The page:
It is also possible to pass named parameters to copy function. It’s useful when you want to alter some properties while cloning, which is a frequent use case.

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data class Dog(var name: String, var age: String)
 
val dog = Dog("Tom", "1")
 
var dog2 = dog.copy(name = "Jack")

Just as with componentN functions, it’s not possible to provide explicit implementation of copy.

Caveats 

Auto generated methods work only for primary constructor params.

Let’s have a look at this example:

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data class Dog(var name: String){
    var age: Int = 0
}
 
var dog1 = Dog("Tom")
var dog2 = dog1.copy()
 
dog1.age = 1
dog2.age = 2
 
println(dog1.equals(dog2))

What do you expect to be printed on the console? Logically, since age of the Dogs are different, they should be different. Let’s have a look at the output:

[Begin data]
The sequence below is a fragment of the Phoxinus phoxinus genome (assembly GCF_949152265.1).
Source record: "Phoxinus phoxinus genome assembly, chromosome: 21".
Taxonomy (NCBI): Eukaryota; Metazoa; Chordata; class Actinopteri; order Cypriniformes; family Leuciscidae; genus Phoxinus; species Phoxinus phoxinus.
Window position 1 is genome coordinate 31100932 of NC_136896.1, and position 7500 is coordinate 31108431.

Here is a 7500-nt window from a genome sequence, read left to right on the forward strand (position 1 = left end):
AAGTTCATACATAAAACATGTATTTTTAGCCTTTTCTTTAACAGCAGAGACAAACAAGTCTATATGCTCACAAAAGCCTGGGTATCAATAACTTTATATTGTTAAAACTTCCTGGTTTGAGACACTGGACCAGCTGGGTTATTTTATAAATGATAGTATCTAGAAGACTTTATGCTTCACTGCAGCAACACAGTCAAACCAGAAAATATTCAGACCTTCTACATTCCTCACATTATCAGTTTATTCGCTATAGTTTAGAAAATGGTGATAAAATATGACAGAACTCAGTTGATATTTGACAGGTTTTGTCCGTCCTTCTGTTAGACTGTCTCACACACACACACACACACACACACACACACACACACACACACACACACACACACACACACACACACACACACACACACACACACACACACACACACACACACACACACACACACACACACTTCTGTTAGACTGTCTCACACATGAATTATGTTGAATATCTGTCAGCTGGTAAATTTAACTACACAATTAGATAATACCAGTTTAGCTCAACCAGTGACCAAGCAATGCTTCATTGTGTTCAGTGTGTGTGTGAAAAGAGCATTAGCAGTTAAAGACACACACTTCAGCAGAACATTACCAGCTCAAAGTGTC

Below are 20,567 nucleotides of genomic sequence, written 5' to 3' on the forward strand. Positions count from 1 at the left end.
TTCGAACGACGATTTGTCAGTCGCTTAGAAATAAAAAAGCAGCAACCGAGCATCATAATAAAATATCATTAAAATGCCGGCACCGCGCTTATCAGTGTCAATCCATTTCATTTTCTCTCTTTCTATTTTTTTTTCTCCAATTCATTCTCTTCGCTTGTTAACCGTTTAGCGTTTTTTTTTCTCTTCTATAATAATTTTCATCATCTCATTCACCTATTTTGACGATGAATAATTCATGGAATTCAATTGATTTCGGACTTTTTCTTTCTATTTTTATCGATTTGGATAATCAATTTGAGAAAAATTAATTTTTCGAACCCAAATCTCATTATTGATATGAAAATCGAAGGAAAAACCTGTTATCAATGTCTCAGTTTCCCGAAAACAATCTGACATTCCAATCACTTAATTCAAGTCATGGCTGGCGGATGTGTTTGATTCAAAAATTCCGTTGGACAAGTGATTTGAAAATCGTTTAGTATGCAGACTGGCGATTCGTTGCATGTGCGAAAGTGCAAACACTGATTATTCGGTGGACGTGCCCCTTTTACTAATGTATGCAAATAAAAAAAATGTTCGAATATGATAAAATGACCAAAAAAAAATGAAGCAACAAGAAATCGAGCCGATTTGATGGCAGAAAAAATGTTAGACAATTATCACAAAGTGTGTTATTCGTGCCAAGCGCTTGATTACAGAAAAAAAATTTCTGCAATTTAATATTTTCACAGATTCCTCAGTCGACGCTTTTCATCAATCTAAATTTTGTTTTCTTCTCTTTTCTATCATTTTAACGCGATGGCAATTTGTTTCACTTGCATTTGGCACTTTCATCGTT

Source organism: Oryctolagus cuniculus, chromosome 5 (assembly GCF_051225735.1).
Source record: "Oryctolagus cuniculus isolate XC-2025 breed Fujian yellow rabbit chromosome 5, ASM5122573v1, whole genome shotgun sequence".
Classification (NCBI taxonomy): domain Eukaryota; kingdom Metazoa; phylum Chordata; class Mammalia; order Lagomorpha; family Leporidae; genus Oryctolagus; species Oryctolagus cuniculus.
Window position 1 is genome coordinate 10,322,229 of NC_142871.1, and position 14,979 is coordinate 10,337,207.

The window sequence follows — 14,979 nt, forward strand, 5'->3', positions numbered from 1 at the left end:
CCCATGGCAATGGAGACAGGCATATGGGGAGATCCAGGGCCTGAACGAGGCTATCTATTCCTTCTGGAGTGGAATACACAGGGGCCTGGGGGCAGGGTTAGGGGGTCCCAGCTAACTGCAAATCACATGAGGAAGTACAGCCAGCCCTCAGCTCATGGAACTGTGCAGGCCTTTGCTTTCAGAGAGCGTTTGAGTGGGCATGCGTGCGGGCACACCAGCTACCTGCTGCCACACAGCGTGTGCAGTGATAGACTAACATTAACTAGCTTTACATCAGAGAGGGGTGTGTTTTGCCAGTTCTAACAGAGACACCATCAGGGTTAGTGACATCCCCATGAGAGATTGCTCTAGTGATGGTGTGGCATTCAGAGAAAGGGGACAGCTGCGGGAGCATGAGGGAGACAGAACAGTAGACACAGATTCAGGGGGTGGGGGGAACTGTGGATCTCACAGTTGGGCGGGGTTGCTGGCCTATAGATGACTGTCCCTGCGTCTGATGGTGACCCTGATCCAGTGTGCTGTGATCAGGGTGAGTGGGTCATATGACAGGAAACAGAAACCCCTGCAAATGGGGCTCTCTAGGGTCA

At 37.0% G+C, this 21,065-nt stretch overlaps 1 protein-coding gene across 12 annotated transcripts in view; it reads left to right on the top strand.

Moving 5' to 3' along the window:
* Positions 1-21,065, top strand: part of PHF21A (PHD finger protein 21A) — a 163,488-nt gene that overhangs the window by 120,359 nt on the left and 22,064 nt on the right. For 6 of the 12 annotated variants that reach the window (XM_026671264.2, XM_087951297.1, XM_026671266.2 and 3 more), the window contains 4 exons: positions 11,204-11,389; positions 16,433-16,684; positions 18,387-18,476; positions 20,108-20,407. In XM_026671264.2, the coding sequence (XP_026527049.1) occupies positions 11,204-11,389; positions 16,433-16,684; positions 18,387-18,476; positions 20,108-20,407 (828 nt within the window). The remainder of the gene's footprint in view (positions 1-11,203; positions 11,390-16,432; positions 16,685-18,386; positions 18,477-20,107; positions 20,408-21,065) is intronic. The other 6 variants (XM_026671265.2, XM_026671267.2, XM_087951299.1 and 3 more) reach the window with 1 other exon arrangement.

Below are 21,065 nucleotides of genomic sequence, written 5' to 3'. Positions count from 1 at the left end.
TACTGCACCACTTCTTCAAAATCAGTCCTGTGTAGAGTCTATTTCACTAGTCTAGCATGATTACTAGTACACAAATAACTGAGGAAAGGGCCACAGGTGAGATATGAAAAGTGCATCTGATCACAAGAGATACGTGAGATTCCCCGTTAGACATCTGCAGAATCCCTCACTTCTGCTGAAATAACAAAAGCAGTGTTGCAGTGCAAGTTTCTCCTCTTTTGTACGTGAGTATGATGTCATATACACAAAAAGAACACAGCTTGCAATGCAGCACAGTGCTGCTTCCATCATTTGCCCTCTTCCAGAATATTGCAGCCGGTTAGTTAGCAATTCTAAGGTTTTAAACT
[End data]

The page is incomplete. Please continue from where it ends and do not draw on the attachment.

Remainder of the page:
Whoa! They are exactly the same. This happens because hashCode, toString and equals method only work on the constructor parameters of data class. So, when we check for equality, it compares the names of the animals and returns true.

According to documentation, compiler only uses properties inside primary constructor to generate functions. Component functions are also created only for primary constructor parameters. 

  • Primary constructor needs to have at least one parameter and all the fields must be marked var or val. To have a parameterless constructor, provide default values to all the parameters.
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data class Dog(var name: String = "Tom", var age: String = "1")
 
var dog = Dog()
  • The generated componentN functions will override any similar implementation of componentN function in supertype.
  • Triple and Pair are standard data-classes but it’s better to use named data classes as they make the code more readable.

Conclusion

Data classes are one of the most useful features of Kotlin. Many Android Development interviews also include some questions on Kotlin and data classes are one of the focused topics.

Published on Java Code Geeks with permission by Ayusch Jain, partner at our JCG program. See the original article here: Kotlin Data Classes: Why, What and How?